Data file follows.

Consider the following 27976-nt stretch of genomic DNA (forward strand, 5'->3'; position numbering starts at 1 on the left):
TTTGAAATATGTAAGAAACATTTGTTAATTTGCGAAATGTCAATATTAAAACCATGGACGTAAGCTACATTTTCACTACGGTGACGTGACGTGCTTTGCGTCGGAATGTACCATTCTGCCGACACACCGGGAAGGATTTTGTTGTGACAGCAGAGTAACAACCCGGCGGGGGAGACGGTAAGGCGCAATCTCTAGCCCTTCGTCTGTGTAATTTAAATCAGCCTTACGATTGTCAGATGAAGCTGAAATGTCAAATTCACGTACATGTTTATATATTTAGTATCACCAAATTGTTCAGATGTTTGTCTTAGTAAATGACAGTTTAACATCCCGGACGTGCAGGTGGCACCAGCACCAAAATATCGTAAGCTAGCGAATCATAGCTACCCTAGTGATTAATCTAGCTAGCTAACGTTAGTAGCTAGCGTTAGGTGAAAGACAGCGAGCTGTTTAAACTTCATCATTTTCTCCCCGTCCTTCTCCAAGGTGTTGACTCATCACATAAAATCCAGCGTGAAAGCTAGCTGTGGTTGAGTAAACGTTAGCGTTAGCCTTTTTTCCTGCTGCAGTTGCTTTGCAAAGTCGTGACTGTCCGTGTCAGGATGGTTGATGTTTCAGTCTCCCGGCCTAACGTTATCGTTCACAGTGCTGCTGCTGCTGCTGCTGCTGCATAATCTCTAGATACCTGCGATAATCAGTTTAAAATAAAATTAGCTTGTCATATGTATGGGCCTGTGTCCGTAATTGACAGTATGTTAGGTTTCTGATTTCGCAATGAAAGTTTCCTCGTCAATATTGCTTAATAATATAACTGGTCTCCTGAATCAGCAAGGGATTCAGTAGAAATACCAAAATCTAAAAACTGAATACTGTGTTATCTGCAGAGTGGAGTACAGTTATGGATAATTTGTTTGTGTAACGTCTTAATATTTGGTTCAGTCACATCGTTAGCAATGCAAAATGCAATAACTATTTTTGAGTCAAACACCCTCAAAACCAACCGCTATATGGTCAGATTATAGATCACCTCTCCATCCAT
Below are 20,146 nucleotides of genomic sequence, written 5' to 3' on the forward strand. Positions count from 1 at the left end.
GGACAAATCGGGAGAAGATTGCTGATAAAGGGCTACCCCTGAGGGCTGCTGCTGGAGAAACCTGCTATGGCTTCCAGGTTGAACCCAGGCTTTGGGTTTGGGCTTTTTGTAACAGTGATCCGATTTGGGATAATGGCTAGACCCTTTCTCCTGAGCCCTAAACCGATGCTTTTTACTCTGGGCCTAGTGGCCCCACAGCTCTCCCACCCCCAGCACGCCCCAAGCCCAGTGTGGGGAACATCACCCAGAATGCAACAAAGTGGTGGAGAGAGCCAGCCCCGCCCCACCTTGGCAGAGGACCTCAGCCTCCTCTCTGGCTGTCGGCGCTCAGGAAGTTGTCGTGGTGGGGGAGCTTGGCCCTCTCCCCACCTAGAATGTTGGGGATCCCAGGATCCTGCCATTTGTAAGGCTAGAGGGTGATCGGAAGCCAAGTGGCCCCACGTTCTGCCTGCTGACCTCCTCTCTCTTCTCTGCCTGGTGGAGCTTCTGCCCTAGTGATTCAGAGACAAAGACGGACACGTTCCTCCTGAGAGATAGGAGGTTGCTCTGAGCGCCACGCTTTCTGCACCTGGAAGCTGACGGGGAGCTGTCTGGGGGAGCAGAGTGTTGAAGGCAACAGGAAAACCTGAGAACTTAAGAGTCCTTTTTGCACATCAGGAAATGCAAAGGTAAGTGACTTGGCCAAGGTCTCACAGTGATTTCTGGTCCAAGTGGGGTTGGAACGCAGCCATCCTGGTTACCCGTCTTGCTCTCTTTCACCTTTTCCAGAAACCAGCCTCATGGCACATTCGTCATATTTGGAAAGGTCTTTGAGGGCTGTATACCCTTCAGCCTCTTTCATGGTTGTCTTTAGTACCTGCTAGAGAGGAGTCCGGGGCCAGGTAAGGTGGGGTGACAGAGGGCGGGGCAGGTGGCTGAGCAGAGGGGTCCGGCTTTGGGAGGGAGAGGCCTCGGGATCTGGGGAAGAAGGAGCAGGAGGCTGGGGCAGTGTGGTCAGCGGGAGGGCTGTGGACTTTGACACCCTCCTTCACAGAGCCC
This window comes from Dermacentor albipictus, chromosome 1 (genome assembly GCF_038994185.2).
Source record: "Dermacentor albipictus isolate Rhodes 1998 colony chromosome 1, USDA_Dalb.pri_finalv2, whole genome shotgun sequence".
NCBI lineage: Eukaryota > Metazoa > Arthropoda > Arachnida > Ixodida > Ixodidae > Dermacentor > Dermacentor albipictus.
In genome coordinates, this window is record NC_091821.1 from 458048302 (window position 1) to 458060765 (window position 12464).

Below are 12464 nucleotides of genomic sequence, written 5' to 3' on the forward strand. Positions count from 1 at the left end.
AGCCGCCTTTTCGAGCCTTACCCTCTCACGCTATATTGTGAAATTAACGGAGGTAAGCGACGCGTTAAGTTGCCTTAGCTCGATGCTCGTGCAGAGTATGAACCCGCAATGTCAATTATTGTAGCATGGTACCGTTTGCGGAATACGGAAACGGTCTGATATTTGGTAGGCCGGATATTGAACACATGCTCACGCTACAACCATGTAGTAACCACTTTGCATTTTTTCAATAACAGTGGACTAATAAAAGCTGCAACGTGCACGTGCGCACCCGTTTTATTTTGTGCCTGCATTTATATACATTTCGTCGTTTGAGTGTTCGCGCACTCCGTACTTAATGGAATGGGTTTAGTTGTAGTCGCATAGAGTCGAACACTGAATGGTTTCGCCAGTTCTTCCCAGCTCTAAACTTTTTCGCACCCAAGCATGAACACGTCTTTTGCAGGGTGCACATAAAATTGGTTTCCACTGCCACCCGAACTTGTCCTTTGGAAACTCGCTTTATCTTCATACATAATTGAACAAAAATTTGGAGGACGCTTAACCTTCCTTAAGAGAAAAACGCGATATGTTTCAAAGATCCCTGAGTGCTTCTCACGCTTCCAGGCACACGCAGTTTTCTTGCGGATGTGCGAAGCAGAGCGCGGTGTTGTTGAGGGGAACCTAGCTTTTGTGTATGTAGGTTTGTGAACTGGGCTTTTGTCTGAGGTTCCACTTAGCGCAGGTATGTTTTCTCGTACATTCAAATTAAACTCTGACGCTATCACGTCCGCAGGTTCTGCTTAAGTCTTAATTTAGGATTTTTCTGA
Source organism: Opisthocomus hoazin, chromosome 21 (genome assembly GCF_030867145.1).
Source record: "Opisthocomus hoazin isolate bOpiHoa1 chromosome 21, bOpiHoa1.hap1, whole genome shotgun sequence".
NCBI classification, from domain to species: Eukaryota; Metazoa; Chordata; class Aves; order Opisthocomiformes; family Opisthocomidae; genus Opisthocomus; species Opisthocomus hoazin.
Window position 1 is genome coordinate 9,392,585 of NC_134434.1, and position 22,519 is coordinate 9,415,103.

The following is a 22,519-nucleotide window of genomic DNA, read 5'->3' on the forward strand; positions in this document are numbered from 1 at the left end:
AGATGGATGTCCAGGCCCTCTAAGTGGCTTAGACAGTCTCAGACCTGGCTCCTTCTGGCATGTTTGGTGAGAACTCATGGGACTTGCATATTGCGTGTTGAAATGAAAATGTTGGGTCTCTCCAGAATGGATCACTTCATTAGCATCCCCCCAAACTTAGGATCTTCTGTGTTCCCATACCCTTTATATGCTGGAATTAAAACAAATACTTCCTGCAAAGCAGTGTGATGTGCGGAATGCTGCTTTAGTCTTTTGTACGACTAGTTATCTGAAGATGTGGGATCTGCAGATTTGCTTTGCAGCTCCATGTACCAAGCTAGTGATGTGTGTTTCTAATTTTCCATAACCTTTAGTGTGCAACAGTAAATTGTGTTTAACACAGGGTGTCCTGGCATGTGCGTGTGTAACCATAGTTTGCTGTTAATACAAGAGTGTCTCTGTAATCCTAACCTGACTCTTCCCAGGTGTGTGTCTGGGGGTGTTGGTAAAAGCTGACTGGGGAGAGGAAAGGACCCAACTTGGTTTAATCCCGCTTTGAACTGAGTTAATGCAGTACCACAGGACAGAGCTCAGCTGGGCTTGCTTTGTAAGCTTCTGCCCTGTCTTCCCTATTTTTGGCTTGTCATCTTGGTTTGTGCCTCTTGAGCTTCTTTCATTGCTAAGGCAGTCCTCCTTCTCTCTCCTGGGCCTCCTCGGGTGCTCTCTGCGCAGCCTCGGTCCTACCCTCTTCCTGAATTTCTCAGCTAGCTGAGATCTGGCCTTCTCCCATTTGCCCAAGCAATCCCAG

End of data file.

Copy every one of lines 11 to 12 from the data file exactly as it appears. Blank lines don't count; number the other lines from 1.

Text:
Source organism: Opisthocomus hoazin, chromosome 21 (genome assembly GCF_030867145.1).
Source record: "Opisthocomus hoazin isolate bOpiHoa1 chromosome 21, bOpiHoa1.hap1, whole genome shotgun sequence".